Wednesday, May 20, 2009

Northern Maine Birds 15 -21 May 2009

Its been quite chilly for the past 6 days with below-normal temperatures on nearly everyday. There was frost in low spots on several mornings. High and moderate winds made birding difficult on occasion. Another good soaking rain fell on Sunday AM and got us through the the week without elevated fire warnings from the forest service. Vegetation growth slowed a bit in the cold weather and leaf development is still below 50% in central and northern areas. Aquatic insects are emerging in places and certain protected locations have produced first-of-year blackfly bites for some reporters.

Birds have been generally a bit difficult to find in early AM with lower temps and lots of wind but many expected species arrived on schedule. Numbers and diversity appear to be approaching peak. Some unusual species were found immediately following a wild and windy front that passed through the area late last week.

30 species of new and arriving birds this week:

Eurasian Wigeon (5/17)
White-winged Scoter (5/20)
Great Cormorant (5/17)
Sora (5/16)
Black-bellied Plover (5/17)
Upland Sandpiper (5/16)
Solitary Sandpiper (5/16)
Short-billed Dowitcher (5/20)
Wilson's Phalarope (5/15)
Bonaparte's Gull (5/17)
Common Tern (5/17)
Least Flycatcher (5/15)
Eastern Kingbird (5/15)
Bank Swallow (5/17)
Cliff Swallow (5/16)
Gray Catbird (5/16)
Northern Mockingbird (5/17)
Veery (5/17)
Warbling Vireo (5/15)
Red-eyed Vireo (5/20)
Tennessee Warbler (5/16)
Blackburnian Warbler (5/20)
Magnolia Warbler (5/16)
Cape May Warbler (5/16)
Black-throated Blue Warbler (5/20)
Bay-breasted Warbler (5/16)
Ovenbird (5/16)
Canada Warbler (5/20)
Bobolink (5/15)
Baltimore Oriole (5/15)

Nineteen species of waterfowl were seen in the area so far this week. Highlights include a beautiful drake Eurasian Wigeon in St Agatha, a White-winged Scoter at Trafton Lake in Limestone and Ruddy Ducks and the pair of resident Redheads at Lake Josephine in Easton. The Eurasian Wigeon was seen on the 17th and 18th feeding with 5 American Wigeon on the shores of Long Lake. Its seen here associating with a newly arrived Black-bellied Plover and an American Wigeon pair in this digiscoped shot I took on Sunday. A pair of Buffleheads were seen behind the St Agatha Town Office just up the street.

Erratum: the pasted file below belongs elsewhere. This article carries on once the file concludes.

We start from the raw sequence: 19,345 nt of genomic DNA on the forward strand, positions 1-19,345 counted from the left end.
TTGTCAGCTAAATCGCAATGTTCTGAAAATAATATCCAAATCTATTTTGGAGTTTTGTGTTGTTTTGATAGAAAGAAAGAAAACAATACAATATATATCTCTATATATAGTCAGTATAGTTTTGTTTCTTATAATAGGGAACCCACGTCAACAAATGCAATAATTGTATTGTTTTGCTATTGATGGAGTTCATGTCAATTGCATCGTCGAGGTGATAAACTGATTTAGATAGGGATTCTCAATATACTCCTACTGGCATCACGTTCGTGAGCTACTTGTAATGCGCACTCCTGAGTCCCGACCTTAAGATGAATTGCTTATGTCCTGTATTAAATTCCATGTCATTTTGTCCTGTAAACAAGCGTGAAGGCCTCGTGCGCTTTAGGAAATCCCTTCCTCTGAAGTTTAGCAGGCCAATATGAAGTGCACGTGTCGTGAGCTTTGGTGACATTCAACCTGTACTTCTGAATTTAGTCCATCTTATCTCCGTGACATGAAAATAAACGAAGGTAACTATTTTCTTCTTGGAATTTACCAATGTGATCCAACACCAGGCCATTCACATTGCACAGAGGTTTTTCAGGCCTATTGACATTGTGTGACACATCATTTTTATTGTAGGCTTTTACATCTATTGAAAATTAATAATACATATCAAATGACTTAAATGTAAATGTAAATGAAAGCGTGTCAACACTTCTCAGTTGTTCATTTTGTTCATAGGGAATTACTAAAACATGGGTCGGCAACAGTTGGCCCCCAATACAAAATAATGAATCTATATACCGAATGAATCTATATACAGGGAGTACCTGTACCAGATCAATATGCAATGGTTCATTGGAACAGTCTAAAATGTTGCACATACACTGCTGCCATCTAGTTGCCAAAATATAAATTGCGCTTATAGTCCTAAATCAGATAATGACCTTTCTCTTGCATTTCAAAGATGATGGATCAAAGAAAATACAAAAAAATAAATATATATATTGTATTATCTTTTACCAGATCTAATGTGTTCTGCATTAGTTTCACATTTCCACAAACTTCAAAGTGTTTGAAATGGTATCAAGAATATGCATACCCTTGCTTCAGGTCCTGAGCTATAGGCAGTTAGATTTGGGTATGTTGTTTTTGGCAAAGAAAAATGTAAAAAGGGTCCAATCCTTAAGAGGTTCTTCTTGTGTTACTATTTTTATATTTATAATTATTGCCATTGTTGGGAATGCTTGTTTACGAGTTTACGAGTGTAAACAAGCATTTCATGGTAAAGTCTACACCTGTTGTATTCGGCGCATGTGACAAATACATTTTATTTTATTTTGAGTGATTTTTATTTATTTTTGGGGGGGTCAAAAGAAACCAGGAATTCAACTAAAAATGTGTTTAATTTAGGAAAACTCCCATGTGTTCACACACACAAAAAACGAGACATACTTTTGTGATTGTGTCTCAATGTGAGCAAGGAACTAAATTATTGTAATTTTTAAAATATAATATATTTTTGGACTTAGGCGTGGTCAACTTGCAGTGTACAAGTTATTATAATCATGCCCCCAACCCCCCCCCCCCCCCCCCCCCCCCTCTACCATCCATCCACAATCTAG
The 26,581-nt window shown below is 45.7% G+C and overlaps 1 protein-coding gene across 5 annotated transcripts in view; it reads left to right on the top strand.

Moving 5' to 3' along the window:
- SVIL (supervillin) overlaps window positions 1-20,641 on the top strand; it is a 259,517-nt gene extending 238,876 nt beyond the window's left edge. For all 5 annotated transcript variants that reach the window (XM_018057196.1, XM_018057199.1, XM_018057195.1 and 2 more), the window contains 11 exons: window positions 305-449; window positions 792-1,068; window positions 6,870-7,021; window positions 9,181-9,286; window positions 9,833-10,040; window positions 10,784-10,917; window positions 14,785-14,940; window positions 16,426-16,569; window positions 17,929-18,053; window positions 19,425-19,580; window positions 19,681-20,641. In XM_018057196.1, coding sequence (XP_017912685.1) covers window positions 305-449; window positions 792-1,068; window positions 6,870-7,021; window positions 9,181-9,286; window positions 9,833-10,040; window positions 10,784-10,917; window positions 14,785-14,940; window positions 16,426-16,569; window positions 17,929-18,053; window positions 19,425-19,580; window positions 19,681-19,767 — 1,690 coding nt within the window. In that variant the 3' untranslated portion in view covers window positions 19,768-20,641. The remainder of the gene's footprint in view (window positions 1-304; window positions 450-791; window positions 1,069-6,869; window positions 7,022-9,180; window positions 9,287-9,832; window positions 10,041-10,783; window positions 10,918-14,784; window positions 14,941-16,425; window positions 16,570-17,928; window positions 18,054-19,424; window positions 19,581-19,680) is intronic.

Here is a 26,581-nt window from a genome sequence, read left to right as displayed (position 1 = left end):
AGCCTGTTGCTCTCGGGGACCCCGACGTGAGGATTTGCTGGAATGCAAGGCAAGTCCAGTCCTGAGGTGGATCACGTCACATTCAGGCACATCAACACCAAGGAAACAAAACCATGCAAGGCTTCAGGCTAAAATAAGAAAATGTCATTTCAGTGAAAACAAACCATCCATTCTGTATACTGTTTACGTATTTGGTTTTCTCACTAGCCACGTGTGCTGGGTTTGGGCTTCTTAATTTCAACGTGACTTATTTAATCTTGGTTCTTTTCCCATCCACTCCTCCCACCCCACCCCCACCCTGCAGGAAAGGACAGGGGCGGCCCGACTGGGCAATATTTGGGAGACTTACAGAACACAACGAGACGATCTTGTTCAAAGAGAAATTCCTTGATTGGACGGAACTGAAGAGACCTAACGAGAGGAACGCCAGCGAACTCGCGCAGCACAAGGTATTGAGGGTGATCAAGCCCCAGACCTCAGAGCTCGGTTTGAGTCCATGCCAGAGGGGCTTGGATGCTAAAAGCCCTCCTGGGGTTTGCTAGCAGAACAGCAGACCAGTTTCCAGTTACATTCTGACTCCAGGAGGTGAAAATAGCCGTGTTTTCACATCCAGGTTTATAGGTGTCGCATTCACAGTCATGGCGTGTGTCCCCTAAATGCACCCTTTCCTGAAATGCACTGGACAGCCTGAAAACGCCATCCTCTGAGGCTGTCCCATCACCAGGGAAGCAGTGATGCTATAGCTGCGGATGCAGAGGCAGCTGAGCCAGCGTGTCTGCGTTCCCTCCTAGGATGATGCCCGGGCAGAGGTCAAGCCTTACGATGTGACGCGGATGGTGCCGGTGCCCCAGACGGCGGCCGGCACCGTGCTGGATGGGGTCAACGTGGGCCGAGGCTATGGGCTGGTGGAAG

The pair of Redheads was seen several times during the week but the male is increasingly being found alone... presumably while the hen scouts out a nesting spot. Several Ruddy Duck males have begun courting a single hen on Lake Jo.

Also at Lake Josephine, double digit counts of Northern Shoveler, American Wigeon, Gadwall and Common Goldeneye have been the norm recently. Other notable waterfowl finds this week include Red-breasted Mergansers on Long Lake in St. Agatha on the 18th as well as a pair of Lesser Scaup and the first Canada Goose brood of the season found at Lake Jo. Ken Lamb discovered the gosling group on Wednesday and sent along a picture of the fuzzy chicks.

73 Double-crested Cormorants seen on the 17th was a high count for the small, partially-submerged islet on the north end of Long Lake in St. Agatha. Even more noteworthy were the two Great Cormorants keeping them company. There are only a couple other records of this species in northern Maine so I digiscoped a couple documentation shots. The huge size, light underbelly and white-er chin are visible on the left-most Great Cormorant in this crappy shot. The other Great seemed to do alot of preening and I was only able to get his apparently-headless body in the shot when the other was looking.